While giving this recognition to edX/2U, we are also aware of the potential dangers of ceding the space for inter-university collaboration and knowledge-sharing to for-profit corporations via non-profit/for-profit online program partnerships. It makes perfect sense that a company could bring together the most interested and motivated university staff to improve and understand this growing area of ​​university/corporate partnerships, but this development should give all university staff food for thought.

In addition, we believe that there should be an open and sustained dialogue within higher education both on the general direction of not-for-profit/for-profit partnerships and on the theory that the best way to ensure that these partnerships benefit learners, educators and Benefiting schools is working from within. How much does participation in groups like UPAC signal for-profit ownership of communication and collaboration? How can higher education leaders participate in corporate advisory boards and councils in a way that fully benefits the institutions and the broader not-for-profit post-secondary system they represent?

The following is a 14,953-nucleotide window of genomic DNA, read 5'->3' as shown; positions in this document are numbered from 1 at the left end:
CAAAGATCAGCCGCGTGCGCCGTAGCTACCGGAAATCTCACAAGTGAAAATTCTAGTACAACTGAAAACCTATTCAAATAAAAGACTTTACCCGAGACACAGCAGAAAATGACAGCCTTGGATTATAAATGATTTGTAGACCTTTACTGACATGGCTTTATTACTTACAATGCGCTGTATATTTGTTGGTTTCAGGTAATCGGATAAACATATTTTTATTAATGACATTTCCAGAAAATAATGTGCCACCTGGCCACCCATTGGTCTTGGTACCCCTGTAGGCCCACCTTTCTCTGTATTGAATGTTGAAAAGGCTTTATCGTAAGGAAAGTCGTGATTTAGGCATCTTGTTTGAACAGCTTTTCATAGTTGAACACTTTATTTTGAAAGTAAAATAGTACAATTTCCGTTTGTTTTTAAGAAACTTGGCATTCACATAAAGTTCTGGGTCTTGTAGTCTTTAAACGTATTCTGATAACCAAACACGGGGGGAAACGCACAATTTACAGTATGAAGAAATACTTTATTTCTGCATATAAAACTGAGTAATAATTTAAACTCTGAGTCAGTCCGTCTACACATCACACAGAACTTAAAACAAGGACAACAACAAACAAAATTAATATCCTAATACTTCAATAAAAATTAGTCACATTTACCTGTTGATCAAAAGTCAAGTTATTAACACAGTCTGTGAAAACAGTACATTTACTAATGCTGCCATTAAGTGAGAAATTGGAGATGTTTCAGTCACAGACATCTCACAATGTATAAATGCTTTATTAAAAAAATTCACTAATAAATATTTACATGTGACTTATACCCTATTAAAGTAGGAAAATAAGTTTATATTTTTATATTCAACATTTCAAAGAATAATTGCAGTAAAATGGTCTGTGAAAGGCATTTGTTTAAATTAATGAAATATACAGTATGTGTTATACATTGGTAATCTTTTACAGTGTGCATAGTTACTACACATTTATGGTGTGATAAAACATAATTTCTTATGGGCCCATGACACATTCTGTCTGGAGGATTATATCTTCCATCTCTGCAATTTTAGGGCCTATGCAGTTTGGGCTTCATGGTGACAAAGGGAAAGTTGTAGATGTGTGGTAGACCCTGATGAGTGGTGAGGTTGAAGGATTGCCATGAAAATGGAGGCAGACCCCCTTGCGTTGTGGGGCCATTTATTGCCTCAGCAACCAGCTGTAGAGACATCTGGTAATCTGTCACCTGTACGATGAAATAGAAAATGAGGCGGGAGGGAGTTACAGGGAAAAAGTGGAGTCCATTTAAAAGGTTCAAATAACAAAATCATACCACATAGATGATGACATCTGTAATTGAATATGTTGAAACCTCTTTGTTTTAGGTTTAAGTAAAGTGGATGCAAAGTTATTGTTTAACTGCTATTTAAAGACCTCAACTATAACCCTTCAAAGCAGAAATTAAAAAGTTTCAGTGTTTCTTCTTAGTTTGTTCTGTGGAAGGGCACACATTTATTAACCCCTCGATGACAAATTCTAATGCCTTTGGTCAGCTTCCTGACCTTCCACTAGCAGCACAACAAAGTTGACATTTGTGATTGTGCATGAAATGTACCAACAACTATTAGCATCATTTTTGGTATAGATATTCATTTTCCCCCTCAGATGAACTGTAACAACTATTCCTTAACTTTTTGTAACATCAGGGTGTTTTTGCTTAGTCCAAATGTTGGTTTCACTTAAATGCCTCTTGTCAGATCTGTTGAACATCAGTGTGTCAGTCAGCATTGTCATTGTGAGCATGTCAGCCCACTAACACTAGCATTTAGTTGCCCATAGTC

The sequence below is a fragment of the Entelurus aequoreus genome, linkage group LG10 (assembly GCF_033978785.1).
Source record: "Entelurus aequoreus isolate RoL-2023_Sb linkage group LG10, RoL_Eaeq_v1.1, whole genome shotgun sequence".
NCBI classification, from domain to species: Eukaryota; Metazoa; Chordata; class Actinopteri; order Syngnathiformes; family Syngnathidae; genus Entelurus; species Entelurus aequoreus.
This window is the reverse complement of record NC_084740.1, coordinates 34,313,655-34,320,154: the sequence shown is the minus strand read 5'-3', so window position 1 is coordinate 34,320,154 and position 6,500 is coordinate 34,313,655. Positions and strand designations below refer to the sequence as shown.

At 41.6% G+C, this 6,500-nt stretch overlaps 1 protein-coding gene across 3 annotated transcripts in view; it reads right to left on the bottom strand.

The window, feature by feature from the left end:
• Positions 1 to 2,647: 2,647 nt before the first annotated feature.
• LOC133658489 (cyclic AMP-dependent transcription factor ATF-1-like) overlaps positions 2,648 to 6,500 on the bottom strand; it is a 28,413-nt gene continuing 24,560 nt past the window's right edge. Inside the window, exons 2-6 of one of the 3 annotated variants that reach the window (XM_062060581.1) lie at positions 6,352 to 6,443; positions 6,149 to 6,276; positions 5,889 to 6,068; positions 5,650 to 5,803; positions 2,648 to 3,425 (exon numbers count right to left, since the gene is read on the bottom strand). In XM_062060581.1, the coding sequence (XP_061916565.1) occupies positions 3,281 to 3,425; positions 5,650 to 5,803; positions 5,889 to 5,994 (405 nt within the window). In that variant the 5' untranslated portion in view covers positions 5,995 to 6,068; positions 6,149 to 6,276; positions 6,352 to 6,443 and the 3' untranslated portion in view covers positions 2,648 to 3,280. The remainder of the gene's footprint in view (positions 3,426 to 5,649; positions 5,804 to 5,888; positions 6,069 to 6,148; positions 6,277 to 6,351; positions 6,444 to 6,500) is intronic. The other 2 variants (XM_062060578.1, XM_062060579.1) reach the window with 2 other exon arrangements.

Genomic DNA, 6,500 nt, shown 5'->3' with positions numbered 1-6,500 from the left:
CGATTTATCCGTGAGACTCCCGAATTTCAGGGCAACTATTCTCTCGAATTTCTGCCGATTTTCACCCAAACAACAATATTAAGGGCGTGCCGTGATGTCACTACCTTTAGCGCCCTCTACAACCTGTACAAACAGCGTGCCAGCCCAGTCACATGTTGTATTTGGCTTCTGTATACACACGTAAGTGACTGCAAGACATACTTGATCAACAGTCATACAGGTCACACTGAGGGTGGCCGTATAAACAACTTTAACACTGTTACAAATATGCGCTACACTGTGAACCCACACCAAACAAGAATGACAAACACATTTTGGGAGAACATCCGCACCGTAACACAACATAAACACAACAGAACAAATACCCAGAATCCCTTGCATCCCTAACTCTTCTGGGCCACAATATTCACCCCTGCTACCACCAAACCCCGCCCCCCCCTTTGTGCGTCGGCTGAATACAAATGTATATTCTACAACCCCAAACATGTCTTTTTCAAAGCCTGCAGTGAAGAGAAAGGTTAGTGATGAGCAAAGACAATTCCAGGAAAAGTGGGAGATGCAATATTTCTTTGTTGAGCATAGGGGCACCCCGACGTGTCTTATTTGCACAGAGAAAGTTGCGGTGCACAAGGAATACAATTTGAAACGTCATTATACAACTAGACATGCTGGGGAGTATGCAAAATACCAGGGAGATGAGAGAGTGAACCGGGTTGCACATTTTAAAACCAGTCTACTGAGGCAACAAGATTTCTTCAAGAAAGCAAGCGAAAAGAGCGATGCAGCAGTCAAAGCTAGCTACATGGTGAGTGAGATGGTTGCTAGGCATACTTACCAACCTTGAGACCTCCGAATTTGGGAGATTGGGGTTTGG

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What’s next?

A few years before the outbreak of the pandemic, each of us tried to build on the edX consortium, first by hosting a roundtable on academic transformation, digital learning and design in Georgetown. Great ideas emerged from this meeting, ideas that were carried forward in a new grassroots collective called HAIL, or Harvesting Academic Innovation for Learners. HAIL played an important role in bringing together colleagues from across higher education to discuss issues, challenges and opportunities. But where the edX consortium brought together educators who shared a common cause, HAIL took a broad look at the higher education ecosystem and identified opportunities for innovation. It felt more diffuse and harder to focus. After the first few meetings, the gatherings felt more like intimate conferences that represented the wide range of interests and concerns reflected by their members. We are now seeing HAIL focus on more targeted activities such as events focused on educational equity or writing retreats.

While there are many academic conferences and professional associations, we continue to see the need for discussion spaces that focus on discrete groups of important, necessary, and perhaps sometimes existential issues. Advisory councils and bodies like UPAC provide us with a venue of sorts, but we think it’s up to all of us to find that space to participate in the development of the solutions to higher education’s biggest challenges.